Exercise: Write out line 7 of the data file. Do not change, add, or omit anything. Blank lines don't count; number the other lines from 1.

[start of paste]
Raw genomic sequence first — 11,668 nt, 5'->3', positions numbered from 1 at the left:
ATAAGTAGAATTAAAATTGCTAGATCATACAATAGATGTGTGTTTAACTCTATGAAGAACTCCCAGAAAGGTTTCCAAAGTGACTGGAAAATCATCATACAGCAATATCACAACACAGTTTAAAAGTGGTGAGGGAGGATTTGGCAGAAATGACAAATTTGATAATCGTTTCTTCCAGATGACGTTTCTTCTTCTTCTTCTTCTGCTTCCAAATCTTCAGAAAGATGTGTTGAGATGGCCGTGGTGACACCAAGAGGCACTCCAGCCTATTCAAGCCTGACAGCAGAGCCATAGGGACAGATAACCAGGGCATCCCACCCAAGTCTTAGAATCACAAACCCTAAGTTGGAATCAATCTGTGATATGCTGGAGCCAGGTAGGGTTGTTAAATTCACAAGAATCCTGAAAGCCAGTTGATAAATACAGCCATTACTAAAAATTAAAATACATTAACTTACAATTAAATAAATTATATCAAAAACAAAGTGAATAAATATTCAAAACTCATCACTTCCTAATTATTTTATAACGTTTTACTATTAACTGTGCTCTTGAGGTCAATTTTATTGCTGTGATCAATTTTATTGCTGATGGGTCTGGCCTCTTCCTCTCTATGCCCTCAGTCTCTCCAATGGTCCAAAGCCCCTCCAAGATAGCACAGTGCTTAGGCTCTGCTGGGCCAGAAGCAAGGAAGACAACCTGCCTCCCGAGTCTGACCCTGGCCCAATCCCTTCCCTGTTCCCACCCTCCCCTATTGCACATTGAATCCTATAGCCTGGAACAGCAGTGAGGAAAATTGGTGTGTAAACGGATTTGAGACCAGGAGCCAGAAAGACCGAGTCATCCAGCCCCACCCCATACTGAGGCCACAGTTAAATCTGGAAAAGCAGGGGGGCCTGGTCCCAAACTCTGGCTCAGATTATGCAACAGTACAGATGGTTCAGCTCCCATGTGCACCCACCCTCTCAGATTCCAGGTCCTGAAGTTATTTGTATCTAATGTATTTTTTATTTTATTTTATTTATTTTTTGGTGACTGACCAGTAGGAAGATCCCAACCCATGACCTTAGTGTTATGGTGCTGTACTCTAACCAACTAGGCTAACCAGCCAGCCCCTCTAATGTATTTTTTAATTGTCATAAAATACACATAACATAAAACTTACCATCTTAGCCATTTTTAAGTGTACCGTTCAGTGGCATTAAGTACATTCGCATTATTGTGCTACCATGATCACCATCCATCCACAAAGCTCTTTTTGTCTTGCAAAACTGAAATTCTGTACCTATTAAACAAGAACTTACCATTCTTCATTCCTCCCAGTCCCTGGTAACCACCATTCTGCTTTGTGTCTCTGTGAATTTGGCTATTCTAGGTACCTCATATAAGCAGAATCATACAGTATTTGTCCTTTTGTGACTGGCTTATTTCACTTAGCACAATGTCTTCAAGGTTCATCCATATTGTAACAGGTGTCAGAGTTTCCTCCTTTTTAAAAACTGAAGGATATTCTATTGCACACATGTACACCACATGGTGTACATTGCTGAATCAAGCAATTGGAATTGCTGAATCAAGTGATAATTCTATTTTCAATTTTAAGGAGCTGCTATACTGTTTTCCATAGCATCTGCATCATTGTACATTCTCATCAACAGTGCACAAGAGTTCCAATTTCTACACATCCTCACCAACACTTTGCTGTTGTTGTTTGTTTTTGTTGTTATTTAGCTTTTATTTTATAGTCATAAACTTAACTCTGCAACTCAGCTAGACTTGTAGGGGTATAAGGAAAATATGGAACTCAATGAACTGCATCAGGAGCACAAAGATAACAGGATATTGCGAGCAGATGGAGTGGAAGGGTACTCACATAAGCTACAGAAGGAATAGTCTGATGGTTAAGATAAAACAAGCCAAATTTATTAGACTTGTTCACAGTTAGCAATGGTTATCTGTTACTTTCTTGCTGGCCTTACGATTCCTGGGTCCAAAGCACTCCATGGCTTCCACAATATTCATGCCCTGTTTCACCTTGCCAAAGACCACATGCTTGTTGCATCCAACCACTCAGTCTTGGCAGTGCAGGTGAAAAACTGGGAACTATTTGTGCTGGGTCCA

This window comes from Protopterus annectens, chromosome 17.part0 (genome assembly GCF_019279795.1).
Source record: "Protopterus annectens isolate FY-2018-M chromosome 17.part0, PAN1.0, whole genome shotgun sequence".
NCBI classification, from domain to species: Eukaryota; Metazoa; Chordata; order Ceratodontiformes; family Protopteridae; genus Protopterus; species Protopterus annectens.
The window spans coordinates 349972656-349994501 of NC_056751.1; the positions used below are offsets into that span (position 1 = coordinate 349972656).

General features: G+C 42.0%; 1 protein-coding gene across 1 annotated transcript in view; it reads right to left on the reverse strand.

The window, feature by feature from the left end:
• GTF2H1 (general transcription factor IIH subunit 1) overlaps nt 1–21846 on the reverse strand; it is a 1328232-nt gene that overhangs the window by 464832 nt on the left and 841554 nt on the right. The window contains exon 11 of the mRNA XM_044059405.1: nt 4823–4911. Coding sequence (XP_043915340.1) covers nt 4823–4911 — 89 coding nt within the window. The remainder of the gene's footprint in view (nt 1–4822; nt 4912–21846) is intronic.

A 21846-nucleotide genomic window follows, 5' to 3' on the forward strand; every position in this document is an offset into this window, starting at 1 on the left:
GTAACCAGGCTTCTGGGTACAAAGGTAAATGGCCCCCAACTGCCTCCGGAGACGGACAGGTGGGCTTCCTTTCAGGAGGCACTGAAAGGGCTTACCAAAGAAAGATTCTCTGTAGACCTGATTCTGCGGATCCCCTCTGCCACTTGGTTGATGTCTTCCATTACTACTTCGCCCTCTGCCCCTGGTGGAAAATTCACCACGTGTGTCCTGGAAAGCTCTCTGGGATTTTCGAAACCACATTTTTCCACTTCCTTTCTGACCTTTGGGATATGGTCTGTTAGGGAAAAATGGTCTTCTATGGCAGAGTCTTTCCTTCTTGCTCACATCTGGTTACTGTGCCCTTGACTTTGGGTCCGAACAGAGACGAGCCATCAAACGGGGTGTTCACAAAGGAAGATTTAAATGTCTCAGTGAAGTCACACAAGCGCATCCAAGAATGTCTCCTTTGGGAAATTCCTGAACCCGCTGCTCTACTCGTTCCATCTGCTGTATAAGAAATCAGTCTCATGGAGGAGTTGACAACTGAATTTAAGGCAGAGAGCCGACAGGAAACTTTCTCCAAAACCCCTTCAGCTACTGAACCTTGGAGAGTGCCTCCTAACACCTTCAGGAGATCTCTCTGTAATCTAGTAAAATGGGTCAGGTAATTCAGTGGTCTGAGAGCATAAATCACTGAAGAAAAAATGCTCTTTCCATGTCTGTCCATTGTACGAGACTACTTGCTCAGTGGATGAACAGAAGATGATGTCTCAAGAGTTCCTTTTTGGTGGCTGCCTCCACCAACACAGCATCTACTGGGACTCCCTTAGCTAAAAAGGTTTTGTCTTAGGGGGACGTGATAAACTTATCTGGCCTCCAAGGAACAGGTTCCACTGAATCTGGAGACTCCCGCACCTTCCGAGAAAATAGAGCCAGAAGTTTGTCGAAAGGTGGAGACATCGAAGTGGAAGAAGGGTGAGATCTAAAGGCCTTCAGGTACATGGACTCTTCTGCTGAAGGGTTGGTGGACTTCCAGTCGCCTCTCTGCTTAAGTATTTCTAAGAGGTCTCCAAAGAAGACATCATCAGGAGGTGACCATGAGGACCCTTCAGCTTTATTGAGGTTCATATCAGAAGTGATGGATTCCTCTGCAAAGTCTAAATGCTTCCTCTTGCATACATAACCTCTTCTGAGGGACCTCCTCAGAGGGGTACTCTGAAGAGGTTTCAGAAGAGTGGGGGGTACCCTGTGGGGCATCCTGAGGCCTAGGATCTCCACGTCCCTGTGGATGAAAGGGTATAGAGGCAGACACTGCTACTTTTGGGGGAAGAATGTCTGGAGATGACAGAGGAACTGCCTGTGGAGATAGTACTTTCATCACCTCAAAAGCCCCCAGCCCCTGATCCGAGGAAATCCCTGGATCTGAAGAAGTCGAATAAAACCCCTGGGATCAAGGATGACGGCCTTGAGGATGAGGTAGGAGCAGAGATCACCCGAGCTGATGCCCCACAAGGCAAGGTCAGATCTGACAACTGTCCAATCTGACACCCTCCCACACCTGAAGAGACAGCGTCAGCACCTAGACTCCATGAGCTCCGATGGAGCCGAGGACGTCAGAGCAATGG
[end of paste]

General features: G+C 42.0%; 1 protein-coding gene across 1 annotated transcript in view; it reads right to left on the reverse strand.